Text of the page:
Stories | January 8, 2014

Does money make you mean?

Ford Motor Company founder Henry Ford reportedly said: "Money doesn’t change men, it merely unmasks them." And wide-ranging research indicates something can indeed happen to people when they come into money.

A growing body of research suggests money and wealth can affect personality. How rich people are can influence the extent of their altruism, empathy and self-sufficiency. Potential knock-on effects range from propensity to make charitable donations to – perhaps surprisingly – whether they stop their car for pedestrians waiting to cross the road.

Play nice
University of California Berkeley researcher Paul Piff has found intriguing results in his investigations of wealth and social status on people’s behaviour. In one study, Piff and colleagues found that people with a lower socioeconomic status are actually more generous in a game used frequently in academic settings – called the “dictator game”. In the game, one person gets a financial windfall and has the option to give some of it to an anonymous stranger. Most people do give – and in Piff’s study people with less were more likely to do so.

In another experiment, detailed here, the researchers set up a Monopoly game with asymmetrical rules so that one randomly chosen player was sure to accumulate more money. Piff found that the “wealthier” players were on average ruder and were likely to attribute their success at the game to their own personal qualities when questioned afterwards – despite being fully aware of the biased rules that actually gave them their advantage.

But, you might say, that's a game, and those were university students. However, the researchers also found that drivers of nicer cars (which can be thought of as a proxy for the wealth of the driver) stop for pedestrians less frequently. Could that give a clue about their actions outside their cars too? Piff presents some of his ideas in a TED Talk here.

Tuning in to others
In October 2013, scientific author Daniel Goleman gave a provocatively titled lecture, Do Rich People Just Care Less?, in London at the RSA. Goleman described work by psychologist Dacher Keltner that suggests wealthy people are less likely to rely on other people in their social network than relatively poorer people are – and thus have less reason to pay attention to those other people. An example given was a poorer person stuck at work typically depending on a friend, relative or neighbour to pick up a sick child from school, compared to a richer person who might be more likely to use money to solve the problem by paying a babysitter to collect the child.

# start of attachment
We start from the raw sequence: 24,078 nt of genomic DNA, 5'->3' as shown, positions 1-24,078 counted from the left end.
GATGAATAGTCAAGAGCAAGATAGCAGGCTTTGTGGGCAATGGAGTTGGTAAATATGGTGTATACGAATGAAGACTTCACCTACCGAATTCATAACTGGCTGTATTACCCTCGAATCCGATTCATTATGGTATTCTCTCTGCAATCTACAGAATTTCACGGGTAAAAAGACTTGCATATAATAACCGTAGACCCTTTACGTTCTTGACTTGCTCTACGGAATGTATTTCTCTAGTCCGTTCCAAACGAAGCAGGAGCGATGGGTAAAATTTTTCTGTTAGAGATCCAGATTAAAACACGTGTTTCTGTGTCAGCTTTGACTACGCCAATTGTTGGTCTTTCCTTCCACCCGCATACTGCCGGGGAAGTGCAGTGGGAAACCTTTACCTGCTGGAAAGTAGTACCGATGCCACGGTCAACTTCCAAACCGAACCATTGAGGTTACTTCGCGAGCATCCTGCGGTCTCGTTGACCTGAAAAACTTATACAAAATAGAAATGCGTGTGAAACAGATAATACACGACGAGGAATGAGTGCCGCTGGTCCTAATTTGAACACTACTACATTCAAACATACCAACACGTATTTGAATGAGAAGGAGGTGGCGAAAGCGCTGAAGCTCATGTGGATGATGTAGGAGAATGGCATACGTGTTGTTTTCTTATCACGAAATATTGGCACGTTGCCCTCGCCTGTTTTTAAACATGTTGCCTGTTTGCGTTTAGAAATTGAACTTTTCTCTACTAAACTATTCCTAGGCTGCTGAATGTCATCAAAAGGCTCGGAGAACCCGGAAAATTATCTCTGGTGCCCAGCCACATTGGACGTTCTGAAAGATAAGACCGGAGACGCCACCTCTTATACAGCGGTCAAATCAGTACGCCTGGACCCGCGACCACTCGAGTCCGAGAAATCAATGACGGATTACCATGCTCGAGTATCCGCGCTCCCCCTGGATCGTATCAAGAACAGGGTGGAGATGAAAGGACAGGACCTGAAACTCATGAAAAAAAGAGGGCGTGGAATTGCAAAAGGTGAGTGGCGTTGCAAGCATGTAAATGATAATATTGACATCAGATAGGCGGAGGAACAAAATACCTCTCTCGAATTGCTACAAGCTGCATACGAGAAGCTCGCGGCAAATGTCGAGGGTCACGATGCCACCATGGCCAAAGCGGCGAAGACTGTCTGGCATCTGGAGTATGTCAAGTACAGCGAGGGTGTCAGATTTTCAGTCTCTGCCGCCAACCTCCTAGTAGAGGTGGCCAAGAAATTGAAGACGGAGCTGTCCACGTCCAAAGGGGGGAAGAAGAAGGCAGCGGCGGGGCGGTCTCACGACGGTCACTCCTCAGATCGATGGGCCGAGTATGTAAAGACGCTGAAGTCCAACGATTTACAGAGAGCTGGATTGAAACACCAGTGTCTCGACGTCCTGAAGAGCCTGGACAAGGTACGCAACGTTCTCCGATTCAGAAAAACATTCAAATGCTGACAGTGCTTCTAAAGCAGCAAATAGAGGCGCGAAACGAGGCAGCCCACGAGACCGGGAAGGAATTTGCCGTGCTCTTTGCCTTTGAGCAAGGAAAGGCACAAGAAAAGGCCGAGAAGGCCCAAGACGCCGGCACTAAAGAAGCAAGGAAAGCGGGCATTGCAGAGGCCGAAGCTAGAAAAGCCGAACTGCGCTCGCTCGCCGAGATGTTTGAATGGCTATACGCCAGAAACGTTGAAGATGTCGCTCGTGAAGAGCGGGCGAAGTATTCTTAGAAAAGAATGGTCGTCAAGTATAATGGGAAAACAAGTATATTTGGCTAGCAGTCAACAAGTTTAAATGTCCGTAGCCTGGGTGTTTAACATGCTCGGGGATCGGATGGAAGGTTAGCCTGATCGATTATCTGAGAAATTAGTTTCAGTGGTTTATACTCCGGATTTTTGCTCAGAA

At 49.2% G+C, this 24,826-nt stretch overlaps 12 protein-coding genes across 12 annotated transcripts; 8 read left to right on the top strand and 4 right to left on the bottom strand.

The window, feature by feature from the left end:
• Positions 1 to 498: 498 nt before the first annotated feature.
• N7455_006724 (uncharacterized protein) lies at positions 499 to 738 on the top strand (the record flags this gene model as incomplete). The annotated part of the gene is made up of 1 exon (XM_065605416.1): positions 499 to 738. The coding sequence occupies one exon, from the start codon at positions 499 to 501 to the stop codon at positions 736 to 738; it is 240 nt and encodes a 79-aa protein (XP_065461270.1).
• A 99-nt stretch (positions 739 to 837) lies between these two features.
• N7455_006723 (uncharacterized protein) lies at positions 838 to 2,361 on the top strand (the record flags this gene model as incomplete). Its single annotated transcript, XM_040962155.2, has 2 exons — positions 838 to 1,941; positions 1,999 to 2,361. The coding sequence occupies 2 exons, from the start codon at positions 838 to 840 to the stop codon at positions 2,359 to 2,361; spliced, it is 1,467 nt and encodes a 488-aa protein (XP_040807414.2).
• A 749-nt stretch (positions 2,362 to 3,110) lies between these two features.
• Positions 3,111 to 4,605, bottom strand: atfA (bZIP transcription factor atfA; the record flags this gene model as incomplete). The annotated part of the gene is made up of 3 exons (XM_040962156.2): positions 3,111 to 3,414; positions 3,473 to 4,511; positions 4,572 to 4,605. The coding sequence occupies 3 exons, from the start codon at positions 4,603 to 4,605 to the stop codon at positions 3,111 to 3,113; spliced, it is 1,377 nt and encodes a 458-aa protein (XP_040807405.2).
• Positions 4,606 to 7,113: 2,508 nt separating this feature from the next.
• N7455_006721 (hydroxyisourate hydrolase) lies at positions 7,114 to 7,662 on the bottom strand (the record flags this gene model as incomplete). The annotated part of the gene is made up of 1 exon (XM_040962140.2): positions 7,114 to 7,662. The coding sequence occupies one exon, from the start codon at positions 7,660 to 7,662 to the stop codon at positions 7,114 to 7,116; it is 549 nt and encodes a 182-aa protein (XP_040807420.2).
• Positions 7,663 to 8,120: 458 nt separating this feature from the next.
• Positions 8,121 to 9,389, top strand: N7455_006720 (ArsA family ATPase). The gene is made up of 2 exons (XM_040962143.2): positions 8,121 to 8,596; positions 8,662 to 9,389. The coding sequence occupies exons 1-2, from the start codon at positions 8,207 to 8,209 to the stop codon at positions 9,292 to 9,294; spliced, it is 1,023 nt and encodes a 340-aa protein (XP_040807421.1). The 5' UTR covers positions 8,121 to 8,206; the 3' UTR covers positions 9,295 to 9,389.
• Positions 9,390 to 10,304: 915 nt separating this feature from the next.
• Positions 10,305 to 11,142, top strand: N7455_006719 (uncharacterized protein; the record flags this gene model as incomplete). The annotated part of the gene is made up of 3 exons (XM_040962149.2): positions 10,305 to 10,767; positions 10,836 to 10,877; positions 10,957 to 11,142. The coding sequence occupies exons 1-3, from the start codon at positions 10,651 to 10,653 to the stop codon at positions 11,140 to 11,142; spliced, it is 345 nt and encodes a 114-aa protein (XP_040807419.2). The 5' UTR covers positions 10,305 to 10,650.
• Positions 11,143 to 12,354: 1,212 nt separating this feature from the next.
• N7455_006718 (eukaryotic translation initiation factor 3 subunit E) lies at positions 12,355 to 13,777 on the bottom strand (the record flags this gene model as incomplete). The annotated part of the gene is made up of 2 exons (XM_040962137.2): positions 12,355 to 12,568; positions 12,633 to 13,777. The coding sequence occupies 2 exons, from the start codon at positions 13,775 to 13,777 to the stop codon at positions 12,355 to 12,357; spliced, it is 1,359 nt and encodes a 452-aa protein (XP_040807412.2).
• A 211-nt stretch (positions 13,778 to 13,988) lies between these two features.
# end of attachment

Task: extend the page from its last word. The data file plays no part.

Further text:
In other words, poorer people are likely to use their care and attention as a type of social currency in a system of reciprocity, and wealthier people to use money and market transactions across many areas of their lives. Goleman explains in his book Focus that this difference means that relatively poorer people show greater empathy, pay attention and maintain eye contact, and are less likely to interrupt. So, to answer the lecture title’s question, “do richer people just care less?”: if “care” is equated with “paying attention", it seems the answer might be “yes”. Added to that is other research showing that wealthy people tend to have a greater sense of entitlement and can be more narcissistic.

An enabler of good
But it is not all bad news. After all, many wealthy people give to charities that help change lives. The Giving Pledge is an association of billionaires who have committed to give at least 50% of their wealth to charitable or philanthropic causes. Bill and Melinda Gates have reportedly pledged to give away at least 95% of their fortune, and investor Warren Buffett has offered an impressive 99%. So while accumulating wealth may have an effect on a person's personality, it also can enable him or her to be more generous towards good causes. If what Henry Ford said is right, let's hope the unmasking reveals an underlying goodness.

Nathalie Spencer
Nathalie Spencer

Behavioural scientist at ING

EmotionFamilyHappinessPsychology

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